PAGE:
Friday, July 6, 2018

Hiking Chaumont Barrens Preserve


Hiking Chaumont Barrens Preserve
#1000islands #ThousandIslands

Just when we thought we have covered all of the best hiking spots in the area, we discovered the Chaumont Barrens Preserve Nature Trail.  In fact, this trail is owned and maintained by the world-renowned Nature Conservancy.  That caught our attention as did their description of the property: “Chaumont Barrens Preserve is one of the last and finest examples of alvar grasslands in the world, and is a link in the chain of North American alvars forming an arc from Jefferson County through Ontario, and all the way to northern Michigan.” They call the preserve trail a “Mosaic of rare habitats and unique geology” (see link below for trailmap).  We of course had to go see it for ourselves and we discovered there was beyond our expectations!
First, how to get there. The preserve is only about 10 minutes south of Clayton. From Clayton take Rt 12 to Depauville. Take a right across from the gas station and then a quick left onto Depauville Road (Rt 125). Go about three miles then take a right onto VanAlstyne Rd.  There is a parking area a little over a mile ahead on the right.
After following a short path to the kiosk, be sure to grab a brochure that allows you to do a self-guided tour around an approximately 2-mile loop. There are 12 little markers along the well worn trail that coincide with the information on the brochure (we definitely recommend doing this on your first visit). The Chaumont Barrens Preserve Trail is not only an amazing trip through a wide variety of terrains but is also a trip back into the ancient and earliest geological history of the area.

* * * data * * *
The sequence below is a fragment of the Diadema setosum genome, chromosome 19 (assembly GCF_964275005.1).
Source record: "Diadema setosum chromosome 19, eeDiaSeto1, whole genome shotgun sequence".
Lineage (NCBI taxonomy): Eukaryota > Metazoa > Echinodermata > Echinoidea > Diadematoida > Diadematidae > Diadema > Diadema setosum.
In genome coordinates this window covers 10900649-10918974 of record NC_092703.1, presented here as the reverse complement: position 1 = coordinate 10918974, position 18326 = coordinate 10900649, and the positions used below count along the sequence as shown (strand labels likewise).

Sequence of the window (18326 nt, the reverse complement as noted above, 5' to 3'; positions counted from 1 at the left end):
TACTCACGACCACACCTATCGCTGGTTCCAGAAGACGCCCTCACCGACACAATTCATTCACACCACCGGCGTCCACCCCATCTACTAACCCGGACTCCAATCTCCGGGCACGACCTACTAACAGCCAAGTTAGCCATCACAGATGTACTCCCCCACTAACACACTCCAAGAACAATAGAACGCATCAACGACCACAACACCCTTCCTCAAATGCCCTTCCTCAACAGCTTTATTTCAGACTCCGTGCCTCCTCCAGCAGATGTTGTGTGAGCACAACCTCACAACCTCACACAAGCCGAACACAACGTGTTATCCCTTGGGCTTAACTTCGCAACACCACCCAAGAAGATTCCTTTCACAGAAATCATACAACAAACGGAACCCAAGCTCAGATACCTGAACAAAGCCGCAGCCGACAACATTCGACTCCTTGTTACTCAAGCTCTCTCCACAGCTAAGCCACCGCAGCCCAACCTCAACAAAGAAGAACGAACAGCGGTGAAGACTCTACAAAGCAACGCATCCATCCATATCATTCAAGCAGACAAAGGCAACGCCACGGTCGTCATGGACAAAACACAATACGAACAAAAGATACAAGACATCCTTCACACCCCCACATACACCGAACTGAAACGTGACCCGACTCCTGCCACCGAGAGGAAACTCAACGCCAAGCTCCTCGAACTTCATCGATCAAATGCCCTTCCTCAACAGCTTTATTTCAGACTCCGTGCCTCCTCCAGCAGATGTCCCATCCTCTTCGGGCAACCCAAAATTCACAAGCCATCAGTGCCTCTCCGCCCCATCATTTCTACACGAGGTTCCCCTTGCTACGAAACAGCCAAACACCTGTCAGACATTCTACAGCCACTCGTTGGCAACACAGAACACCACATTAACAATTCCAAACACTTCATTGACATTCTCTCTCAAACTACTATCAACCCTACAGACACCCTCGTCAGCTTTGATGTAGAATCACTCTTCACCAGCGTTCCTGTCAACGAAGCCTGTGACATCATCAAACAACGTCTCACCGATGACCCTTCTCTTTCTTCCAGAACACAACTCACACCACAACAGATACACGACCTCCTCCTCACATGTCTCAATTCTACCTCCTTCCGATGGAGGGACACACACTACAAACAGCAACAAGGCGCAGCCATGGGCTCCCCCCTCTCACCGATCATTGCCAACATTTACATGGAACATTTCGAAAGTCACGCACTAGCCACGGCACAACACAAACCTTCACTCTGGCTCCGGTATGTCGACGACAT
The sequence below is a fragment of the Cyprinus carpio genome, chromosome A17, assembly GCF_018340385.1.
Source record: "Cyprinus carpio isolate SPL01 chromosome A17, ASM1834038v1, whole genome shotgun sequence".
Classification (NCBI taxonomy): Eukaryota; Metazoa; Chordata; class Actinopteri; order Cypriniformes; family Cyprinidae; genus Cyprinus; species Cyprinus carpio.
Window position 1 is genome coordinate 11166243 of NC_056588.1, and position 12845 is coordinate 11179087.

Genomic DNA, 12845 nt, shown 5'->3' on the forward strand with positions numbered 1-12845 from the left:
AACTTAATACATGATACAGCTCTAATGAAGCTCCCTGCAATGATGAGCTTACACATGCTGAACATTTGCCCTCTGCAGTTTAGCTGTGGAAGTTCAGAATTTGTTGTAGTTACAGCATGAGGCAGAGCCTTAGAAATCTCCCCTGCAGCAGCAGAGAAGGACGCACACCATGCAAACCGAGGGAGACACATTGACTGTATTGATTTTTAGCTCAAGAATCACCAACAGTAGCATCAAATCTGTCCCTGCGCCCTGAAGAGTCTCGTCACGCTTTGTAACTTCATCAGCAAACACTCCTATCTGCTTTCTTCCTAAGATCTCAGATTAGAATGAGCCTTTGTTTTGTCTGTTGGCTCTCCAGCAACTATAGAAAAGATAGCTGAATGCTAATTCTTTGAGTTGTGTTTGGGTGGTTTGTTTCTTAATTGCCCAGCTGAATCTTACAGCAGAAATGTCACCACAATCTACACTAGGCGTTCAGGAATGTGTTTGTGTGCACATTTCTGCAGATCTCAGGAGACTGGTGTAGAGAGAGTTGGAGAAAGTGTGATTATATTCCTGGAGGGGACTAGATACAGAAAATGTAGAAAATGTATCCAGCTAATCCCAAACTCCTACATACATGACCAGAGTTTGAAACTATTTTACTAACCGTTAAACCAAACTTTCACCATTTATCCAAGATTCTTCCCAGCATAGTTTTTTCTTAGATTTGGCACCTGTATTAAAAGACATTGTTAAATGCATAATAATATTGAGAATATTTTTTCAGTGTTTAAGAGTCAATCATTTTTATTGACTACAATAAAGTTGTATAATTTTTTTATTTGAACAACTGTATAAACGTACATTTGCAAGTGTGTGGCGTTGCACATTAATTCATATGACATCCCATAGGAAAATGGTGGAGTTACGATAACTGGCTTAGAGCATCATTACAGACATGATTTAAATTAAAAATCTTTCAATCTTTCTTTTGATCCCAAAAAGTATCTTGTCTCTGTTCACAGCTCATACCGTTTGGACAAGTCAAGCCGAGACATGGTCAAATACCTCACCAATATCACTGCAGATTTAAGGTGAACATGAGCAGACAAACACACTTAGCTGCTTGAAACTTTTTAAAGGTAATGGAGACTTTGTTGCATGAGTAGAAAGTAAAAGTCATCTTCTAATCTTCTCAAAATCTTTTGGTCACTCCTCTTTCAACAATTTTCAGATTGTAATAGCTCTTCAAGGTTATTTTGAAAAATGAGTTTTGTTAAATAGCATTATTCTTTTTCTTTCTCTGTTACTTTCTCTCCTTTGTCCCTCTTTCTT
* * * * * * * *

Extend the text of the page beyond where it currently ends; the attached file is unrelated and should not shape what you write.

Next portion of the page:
In fact, on one of the first stops is a bedrock with fossils of primitive marine animals, such as cephalopods, that lived in the ocean. This stop is called the cancerous pavement barrens.
Other stops on the Trail map include fissures, rubble barren, deciduous limestone woodland, coniferous limestone woodland, and Alvar grassland. You could say that is a trail with something for everyone.

We were pretty much awed with the entire hike. It was an amazing experience and one we most highly recommend to our fellow nature hikers. There is only one caution we would give. We did hear of one case of a couple who wandered off the trail and getting lost. The trail is very well marked but it is essential to consciously stay on it, and not head off to explore uncharted territory (or to follow unmarked paths or deer trails).
We will most definitely be going back to the Chaumont Barrens Preserve.


Be sure to see...
Hiking the Thousand Islands...Introduction

Hiking the Thousand Islands...Abbé Picquet Trail

Hiking the Thousand Islands...Carnegie Bay Trail

Hiking the Thousand Islands...Cerow Recreation Park Trail

Hiking the Thousand Islands...Chaumont Barrens Preserve

Hiking the Thousand Islands...Chippewa Bay Preserve Trail

Hiking the Thousand Islands...Coyote Flats State Forest

Hiking the Thousand Islands...Foster Blake Woods Preserve

Hiking the Thousand Islands...Grand Lake Reserve

Hiking the Thousand Islands...Grass Point State Park

Hiking the Thousand Islands...Jacques Cartier State Park

Hiking the Thousand Islands...Keewaydin State Park

Hiking the Thousand Islands...Lonesome Bay State Forest

Hiking the Thousand Islands...Macsherry Trail

Hiking the Thousand Islands...Maple City Trail

Hiking the Thousand Islands...Morgan Island

Hiking the Thousand Islands...Morristown Red Barn Preserve

Hiking the Thousand Islands...Otter Creek

Hiking the Thousand Islands...Pulpit Rock State Forest

Hiking the Thousand Islands...Redwood Hill Preserve

Hiking the Thousand Islands...Sissy Danforth Rivergate Trail

Hiking the Thousand Islands...Wellesley Island State Park

Hiking the Thousand Islands...Zenda Farms Preserve